Induction Sponsored by Jakie Sandefer
OKLAHOMA SPORTS HALL OF FAME
Induction Sponsored by Orthopedic Solutions
Considered one of the dominant pitchers of his time, Ferguson Jenkins was a three-time MLB All-Star and was awarded the 1971 National League Cy Young Award winner. He is one of four major league pitchers to ever record more than 3,000 strikeouts with fewer than 1,000 walks. He served as pitching coach for the Oklahoma City 89ers, (1988-1989), and made his home in Guthrie, Oklahoma for 17 years. Jenkins was inducted into the Baseball Hall of Fame in 1991 and had his number, 31, retired by the Chicago Cubs in 2009. Jenkins was also instrumental in establishing the Oklahoma Sports Museum in Guthrie, Oklahoma.
Induction Sponsored by the Texas Rangers Baseball Club
W. Lynne Draper is the founder of the Jim Thorpe Association (now Oklahoma Sports Hall of Fame) and co-creator, along with talk show host Ed Sossen, of the Jim Thorpe Award. Draper was named as one of The Oklahoman's 100 greatest coaches and contributors. He served as the Executive Director and President of the Jim Thorpe Association from 1986 until 2011. The association has become nationally recognized for its awards and scholarship programs, broad range of youth programs and various charity events. Considered a visionary, Draper had contributed greatly to preserving Oklahoma's sports history.
Induction Sponsored by Phillips 66 and The Chickasaw Nation
Known as “the father of Oklahoma golf,” Perry Maxwell was involved with the original or complete redesign of 64 golf courses during his lifetime including 29 courses across Oklahoma. Oklahoma courses include: Twin Hills, Bartlesville’s Hillcrest, Lawton Country Club, Oklahoma City’s Golf & Country Club and Tulsa’s Southern Hills, home to numerous PGA and USGA championship events. Maxwell left his mark in 20 states and also notably designed The Colonial (Ft. Worth, Texas) and Prairie Dunes (Hutchinson, Kansas).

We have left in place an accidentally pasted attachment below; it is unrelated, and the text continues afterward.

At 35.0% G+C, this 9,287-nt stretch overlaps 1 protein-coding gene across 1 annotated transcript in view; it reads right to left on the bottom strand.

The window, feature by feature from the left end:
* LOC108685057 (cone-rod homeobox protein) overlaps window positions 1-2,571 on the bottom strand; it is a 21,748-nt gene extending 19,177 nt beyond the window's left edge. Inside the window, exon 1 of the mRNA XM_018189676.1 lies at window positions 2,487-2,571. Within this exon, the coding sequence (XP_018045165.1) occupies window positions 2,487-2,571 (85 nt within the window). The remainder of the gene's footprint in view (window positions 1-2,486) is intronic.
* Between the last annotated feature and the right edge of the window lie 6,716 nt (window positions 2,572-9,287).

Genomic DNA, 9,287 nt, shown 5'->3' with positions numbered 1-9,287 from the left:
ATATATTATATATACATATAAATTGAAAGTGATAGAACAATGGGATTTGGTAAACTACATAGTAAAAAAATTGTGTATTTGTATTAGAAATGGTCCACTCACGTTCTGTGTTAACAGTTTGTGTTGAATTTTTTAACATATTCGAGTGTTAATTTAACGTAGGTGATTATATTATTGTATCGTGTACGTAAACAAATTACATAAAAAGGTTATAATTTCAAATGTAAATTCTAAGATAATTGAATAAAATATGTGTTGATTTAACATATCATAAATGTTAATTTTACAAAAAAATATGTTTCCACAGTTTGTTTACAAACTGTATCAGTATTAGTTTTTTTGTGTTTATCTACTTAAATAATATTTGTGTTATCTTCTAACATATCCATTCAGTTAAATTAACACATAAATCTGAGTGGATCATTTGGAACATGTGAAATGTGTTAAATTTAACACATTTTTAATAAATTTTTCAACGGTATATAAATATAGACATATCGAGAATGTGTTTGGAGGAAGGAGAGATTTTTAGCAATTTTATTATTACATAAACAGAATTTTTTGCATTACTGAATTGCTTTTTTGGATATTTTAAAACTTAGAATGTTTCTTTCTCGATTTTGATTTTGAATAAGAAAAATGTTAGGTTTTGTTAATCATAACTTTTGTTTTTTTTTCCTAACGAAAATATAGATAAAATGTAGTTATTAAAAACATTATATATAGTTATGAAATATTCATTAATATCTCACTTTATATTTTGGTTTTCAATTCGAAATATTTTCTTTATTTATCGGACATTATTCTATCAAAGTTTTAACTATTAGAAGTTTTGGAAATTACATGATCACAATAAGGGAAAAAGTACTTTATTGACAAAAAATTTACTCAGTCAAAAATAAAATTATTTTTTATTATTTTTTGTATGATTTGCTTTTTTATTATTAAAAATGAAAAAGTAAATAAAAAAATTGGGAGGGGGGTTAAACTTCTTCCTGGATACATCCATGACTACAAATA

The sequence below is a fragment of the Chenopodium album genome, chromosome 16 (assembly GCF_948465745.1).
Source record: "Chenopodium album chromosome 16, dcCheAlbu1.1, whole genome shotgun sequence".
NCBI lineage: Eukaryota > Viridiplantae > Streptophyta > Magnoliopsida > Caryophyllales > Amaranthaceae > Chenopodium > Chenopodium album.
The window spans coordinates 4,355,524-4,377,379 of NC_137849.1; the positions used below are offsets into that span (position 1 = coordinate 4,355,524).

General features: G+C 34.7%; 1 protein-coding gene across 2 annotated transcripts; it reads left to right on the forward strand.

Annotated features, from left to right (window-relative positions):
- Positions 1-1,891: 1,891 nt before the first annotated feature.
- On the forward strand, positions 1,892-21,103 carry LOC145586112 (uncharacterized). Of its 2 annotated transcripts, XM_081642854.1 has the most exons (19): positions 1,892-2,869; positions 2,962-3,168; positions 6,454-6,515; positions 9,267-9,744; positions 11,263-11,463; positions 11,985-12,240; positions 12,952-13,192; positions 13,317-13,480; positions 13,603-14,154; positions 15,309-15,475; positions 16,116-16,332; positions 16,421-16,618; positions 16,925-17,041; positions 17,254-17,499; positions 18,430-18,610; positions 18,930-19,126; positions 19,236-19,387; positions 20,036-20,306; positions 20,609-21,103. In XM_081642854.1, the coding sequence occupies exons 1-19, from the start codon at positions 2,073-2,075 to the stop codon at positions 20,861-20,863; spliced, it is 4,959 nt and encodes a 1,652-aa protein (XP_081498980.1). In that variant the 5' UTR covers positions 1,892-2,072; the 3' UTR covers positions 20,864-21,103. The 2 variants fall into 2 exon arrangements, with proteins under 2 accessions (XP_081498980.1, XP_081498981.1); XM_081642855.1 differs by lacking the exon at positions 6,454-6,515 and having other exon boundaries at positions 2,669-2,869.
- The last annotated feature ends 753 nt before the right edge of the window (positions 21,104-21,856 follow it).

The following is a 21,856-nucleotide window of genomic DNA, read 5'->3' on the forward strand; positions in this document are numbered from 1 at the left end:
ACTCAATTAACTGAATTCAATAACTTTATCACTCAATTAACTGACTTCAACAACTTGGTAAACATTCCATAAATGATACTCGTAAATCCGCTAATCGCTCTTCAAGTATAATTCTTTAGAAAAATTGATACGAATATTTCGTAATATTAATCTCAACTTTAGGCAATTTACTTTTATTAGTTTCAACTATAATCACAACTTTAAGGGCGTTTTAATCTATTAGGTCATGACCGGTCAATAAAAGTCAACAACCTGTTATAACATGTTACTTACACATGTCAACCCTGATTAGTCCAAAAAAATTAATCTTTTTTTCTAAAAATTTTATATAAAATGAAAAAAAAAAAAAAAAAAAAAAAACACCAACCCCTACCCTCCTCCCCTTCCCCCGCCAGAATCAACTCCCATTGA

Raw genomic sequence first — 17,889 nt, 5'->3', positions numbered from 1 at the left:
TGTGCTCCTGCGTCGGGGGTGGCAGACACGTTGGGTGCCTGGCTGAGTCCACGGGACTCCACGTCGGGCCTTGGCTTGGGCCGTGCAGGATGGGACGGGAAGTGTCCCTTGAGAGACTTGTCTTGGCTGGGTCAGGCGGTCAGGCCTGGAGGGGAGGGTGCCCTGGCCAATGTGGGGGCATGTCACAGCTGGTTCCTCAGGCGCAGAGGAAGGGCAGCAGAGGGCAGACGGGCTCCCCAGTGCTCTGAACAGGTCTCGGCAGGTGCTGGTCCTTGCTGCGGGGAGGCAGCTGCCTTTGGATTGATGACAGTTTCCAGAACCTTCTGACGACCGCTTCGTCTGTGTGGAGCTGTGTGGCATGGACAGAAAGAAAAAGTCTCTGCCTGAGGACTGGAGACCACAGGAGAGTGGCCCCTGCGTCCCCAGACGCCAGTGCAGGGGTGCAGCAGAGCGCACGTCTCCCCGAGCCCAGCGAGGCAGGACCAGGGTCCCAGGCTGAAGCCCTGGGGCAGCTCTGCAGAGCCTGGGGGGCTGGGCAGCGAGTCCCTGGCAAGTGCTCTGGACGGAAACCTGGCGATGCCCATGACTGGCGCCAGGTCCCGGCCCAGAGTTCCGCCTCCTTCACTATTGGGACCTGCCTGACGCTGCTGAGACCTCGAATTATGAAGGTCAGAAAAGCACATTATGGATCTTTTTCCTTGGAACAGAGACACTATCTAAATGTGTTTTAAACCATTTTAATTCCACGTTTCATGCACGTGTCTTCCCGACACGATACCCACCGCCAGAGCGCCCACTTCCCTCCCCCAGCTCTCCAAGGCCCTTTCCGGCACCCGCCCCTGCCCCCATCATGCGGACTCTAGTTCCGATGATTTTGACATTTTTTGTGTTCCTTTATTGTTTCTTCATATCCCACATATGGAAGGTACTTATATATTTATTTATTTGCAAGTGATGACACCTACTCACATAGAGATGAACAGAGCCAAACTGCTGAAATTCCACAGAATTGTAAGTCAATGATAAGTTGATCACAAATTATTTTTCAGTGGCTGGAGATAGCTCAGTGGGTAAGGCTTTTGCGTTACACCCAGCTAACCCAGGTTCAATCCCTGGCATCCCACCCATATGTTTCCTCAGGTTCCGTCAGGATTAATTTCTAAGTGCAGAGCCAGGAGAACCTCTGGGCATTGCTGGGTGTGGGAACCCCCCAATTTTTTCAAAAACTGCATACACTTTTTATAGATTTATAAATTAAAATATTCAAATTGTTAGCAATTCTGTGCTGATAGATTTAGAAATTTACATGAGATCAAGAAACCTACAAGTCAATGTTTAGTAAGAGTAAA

One of the three legendary Selmon brothers, Eufaula, Oklahoma native Dewey Selmon played linebacker for the University of Oklahoma. A two-time All American (1974 & 1975), he was a key defensive figure on the 1974 & 1975 Sooner National Championship teams. During those seasons, he registered triple figures in tackles, second only to his brother Lee Roy. He went on to play for six seasons in the NFL, five with the Tampa Bay Buccaneers.
Oklahoma State University basketball's first two-time All-American, Renick haled from Marrietta, Oklahoma. Considered as one of the offensive highlights of Coach Henry Iba's 1938-1939 team, he led the team in scoring with 179 points in 27 games. He finished his career at Oklahoma A&M with 403 points over 56 games. Renick competed in the 1948 Summer Olympics and became the second Native American, after Jim Thorpe, to win an Olympic Gold Medal.
Class of 2012 Inductees
Induction Sponsored by Steve Owens
The all-time winningest football coach in Oklahoma State University history, Pat Jones, spent thirty-seven years as a football coach, including ten years in the NFL. While serving as head coach for the Cowboys from 1984-1994, Jones coached nine All-Americans and one Heisman Trophy winner (Barry Sanders, 1988). He also coached the Big 8’s All-time leading passer (Mike Gundy), receiver (Hart Lee Dykes) and rusher (Thurman Thomas). He was twice named Big 8 Coach of the Year (1984 & 1992). He was named into the Gator Bowl Hall of Fame (2011) and Arkansas Sports Hall of Fame (2012).
Induction Sponsored by Eskimo Joe's and Oklahoma State University Football